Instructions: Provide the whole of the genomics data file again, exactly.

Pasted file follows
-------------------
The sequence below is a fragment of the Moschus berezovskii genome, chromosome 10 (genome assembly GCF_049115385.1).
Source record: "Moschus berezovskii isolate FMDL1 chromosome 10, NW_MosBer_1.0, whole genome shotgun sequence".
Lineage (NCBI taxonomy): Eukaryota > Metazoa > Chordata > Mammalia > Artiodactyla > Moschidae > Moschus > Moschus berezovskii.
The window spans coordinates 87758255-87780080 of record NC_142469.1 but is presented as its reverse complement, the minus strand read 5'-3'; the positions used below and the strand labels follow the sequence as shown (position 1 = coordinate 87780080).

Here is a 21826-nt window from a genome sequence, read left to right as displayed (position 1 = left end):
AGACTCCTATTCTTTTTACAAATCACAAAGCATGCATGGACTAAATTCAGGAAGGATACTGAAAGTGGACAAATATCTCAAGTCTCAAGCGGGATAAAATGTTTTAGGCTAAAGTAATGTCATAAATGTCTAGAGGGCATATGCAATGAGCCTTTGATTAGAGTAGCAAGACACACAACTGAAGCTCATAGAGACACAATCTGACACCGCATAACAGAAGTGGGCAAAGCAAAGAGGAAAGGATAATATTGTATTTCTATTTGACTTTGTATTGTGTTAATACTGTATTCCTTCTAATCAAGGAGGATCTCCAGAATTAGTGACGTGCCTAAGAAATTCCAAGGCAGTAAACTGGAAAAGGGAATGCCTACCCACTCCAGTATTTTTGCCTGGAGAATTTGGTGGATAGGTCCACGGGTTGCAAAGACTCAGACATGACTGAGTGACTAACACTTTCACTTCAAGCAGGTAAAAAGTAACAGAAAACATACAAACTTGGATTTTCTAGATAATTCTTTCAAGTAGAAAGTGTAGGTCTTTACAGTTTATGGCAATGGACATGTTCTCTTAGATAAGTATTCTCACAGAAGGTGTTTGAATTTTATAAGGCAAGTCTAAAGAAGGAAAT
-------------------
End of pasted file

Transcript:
The sequence below is a fragment of the Moschus berezovskii genome, chromosome 10 (genome assembly GCF_049115385.1).
Source record: "Moschus berezovskii isolate FMDL1 chromosome 10, NW_MosBer_1.0, whole genome shotgun sequence".
Lineage (NCBI taxonomy): Eukaryota > Metazoa > Chordata > Mammalia > Artiodactyla > Moschidae > Moschus > Moschus berezovskii.
The window spans coordinates 87758255-87780080 of record NC_142469.1 but is presented as its reverse complement, the minus strand read 5'-3'; the positions used below and the strand labels follow the sequence as shown (position 1 = coordinate 87780080).

Here is a 21826-nt window from a genome sequence, read left to right as displayed (position 1 = left end):
AGACTCCTATTCTTTTTACAAATCACAAAGCATGCATGGACTAAATTCAGGAAGGATACTGAAAGTGGACAAATATCTCAAGTCTCAAGCGGGATAAAATGTTTTAGGCTAAAGTAATGTCATAAATGTCTAGAGGGCATATGCAATGAGCCTTTGATTAGAGTAGCAAGACACACAACTGAAGCTCATAGAGACACAATCTGACACCGCATAACAGAAGTGGGCAAAGCAAAGAGGAAAGGATAATATTGTATTTCTATTTGACTTTGTATTGTGTTAATACTGTATTCCTTCTAATCAAGGAGGATCTCCAGAATTAGTGACGTGCCTAAGAAATTCCAAGGCAGTAAACTGGAAAAGGGAATGCCTACCCACTCCAGTATTTTTGCCTGGAGAATTTGGTGGATAGGTCCACGGGTTGCAAAGACTCAGACATGACTGAGTGACTAACACTTTCACTTCAAGCAGGTAAAAAGTAACAGAAAACATACAAACTTGGATTTTCTAGATAATTCTTTCAAGTAGAAAGTGTAGGTCTTTACAGTTTATGGCAATGGACATGTTCTCTTAGATAAGTATTCTCACAGAAGGTGTTTGAATTTTATAAGGCAAGTCTAAAGAAGGAAAT